Gina Rinehart.

Gina Rinehart: her daughter was offered $25m to walk away from court action. Photo: Bloomberg

Mining magnate Gina Rinehart has been ordered to hand over any agreements between herself and her two youngest daughters which prohibit her children from voicing support for a trustee who their mother has not approved.

The NSW Supreme Court on Tuesday heard Bianca Rinehart had been offered a $25 million loan to walk away from the court action, an offer which she rejected.

The proposal was made through Mrs Rinehart's bodyguard, Kevin Withers, about a year ago.

It was only weeks later that Hope, now 28, struck a deal with her mother and withdrew as a plaintiff in the family battle.

Barrister Chris Withers, for John Hancock and Bianca Rinehart, told the court he believed there may be a similar agreement with Hope which may prevent her from voicing her opinion in the case over who she would like to see replace her mother as trustee of the $5 billion family trust.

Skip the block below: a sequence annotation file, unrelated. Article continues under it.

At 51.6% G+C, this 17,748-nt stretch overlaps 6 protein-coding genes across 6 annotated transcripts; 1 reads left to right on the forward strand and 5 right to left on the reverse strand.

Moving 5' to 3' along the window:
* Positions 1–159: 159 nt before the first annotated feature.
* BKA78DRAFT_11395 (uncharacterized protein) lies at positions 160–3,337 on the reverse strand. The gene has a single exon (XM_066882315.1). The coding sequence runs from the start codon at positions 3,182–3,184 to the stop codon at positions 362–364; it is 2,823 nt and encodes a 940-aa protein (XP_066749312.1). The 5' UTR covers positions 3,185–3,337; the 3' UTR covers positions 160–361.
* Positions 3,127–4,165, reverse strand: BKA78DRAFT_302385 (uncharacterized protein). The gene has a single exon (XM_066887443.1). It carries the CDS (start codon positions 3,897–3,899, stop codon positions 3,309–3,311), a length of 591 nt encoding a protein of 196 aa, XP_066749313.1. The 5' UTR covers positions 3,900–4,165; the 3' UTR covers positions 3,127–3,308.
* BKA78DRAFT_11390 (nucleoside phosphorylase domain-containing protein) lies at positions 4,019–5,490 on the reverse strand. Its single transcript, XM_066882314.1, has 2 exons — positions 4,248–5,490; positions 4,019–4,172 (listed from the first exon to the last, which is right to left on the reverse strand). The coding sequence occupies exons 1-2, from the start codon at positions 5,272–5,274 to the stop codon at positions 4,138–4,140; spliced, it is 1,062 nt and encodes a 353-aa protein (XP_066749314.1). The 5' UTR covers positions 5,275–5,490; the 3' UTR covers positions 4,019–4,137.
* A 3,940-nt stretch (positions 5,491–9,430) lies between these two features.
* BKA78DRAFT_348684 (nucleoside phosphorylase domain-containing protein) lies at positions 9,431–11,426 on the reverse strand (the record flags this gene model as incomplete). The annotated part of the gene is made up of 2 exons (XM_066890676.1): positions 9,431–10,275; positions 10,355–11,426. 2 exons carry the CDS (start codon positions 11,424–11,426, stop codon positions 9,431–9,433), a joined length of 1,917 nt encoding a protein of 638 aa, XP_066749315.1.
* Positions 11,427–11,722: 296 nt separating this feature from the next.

John and Bianca sued their mother days before the family trust was due to vest, accusing her of breaching her duty as trustee and failing to act in their best interest.

Youngest daughter Ginia sided with her mother.

The trust was set up by the children's grandfather Lang Hancock and holds 23.4 per cent of the flagship family company Hancock Prospecting.

Days before the case was due to be heard in October, Mrs Rinehart unexpectedly relinquished her role as trustee and the conflict is now centred on who will replace her.

Bianca Rinehart has been nominated but is not supported by her sister Ginia. Hope's lawyers have expressed support for Ginia's alternative suggestion and Mr Withers told the court on Tuesday it would be important to know whether Hope's position had any constraints.

Judge Paul Brereton said any loan agreement would be relevant when taking into account any reliance on the wishes of the children.

“Their wishes are a real consideration and the weight to be given to them is an issue in the proceedings.”

Therefore, he said whether their wishes were expressed “freely or whether their wishes were expressed with some form of compulsion or restraint is a fact in issue in the proceedings”.

The hearing continues on Tuesday afternoon.